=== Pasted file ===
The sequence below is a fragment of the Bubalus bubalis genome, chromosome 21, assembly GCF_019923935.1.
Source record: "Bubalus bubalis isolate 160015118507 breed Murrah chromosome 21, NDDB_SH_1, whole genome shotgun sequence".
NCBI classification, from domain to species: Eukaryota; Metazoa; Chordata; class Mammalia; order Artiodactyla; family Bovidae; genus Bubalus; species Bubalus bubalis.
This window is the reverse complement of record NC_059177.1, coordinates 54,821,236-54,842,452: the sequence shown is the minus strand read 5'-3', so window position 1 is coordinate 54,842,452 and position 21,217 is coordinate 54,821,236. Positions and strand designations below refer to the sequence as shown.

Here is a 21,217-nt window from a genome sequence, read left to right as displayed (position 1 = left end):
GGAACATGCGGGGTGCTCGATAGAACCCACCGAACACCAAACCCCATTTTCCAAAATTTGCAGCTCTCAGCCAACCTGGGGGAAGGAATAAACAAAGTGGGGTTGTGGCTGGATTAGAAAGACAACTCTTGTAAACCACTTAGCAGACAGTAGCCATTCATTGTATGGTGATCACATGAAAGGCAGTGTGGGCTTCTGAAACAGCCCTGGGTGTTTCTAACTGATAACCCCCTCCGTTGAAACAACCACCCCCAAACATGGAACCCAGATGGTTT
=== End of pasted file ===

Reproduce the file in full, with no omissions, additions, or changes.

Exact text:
The sequence below is a fragment of the Bubalus bubalis genome, chromosome 21, assembly GCF_019923935.1.
Source record: "Bubalus bubalis isolate 160015118507 breed Murrah chromosome 21, NDDB_SH_1, whole genome shotgun sequence".
NCBI classification, from domain to species: Eukaryota; Metazoa; Chordata; class Mammalia; order Artiodactyla; family Bovidae; genus Bubalus; species Bubalus bubalis.
This window is the reverse complement of record NC_059177.1, coordinates 54,821,236-54,842,452: the sequence shown is the minus strand read 5'-3', so window position 1 is coordinate 54,842,452 and position 21,217 is coordinate 54,821,236. Positions and strand designations below refer to the sequence as shown.

Here is a 21,217-nt window from a genome sequence, read left to right as displayed (position 1 = left end):
GGAACATGCGGGGTGCTCGATAGAACCCACCGAACACCAAACCCCATTTTCCAAAATTTGCAGCTCTCAGCCAACCTGGGGGAAGGAATAAACAAAGTGGGGTTGTGGCTGGATTAGAAAGACAACTCTTGTAAACCACTTAGCAGACAGTAGCCATTCATTGTATGGTGATCACATGAAAGGCAGTGTGGGCTTCTGAAACAGCCCTGGGTGTTTCTAACTGATAACCCCCTCCGTTGAAACAACCACCCCCAAACATGGAACCCAGATGGTTT